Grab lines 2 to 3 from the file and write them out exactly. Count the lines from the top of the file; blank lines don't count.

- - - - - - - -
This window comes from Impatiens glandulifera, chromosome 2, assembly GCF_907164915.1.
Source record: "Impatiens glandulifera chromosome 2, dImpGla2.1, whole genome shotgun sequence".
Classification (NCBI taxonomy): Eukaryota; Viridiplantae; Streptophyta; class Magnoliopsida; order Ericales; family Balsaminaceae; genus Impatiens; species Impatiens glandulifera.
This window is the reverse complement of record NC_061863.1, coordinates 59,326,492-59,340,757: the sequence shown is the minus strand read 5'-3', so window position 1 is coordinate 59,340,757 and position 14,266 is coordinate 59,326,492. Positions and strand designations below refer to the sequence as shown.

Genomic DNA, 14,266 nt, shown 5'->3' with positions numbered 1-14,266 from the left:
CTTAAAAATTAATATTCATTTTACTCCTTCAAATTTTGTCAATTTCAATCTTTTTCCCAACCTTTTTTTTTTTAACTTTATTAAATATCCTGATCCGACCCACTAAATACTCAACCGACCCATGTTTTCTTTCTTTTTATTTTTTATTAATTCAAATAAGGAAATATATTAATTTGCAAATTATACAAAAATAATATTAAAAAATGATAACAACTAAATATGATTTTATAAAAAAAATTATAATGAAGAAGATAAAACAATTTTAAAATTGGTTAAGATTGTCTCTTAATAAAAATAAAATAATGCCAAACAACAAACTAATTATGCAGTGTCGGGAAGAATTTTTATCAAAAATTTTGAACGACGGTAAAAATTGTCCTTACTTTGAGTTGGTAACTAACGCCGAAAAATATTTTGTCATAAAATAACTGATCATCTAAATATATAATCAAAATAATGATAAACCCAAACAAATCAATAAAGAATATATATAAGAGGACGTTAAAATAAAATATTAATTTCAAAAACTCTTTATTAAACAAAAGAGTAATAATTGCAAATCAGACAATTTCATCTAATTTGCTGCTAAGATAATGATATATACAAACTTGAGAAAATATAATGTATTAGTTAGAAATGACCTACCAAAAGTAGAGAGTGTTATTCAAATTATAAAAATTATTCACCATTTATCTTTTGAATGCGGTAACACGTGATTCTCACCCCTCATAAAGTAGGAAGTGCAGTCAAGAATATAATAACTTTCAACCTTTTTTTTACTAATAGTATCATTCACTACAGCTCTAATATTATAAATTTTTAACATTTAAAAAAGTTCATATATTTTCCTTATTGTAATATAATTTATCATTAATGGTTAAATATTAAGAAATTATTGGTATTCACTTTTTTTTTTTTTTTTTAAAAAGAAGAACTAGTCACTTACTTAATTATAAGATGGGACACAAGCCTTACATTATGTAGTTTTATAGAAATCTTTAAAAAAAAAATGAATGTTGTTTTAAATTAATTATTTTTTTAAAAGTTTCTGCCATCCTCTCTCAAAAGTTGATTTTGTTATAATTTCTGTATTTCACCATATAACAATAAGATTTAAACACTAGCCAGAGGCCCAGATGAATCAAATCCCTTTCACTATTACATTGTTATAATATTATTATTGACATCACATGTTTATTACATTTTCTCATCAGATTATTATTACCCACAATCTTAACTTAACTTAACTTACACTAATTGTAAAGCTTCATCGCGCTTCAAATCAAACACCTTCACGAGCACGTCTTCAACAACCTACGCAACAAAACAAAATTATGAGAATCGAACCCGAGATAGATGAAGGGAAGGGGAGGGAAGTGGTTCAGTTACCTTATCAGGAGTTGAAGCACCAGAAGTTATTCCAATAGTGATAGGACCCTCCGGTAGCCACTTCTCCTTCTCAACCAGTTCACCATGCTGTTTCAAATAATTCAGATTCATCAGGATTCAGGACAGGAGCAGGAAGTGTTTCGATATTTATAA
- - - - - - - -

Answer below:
Source record: "Impatiens glandulifera chromosome 2, dImpGla2.1, whole genome shotgun sequence".
Classification (NCBI taxonomy): Eukaryota; Viridiplantae; Streptophyta; class Magnoliopsida; order Ericales; family Balsaminaceae; genus Impatiens; species Impatiens glandulifera.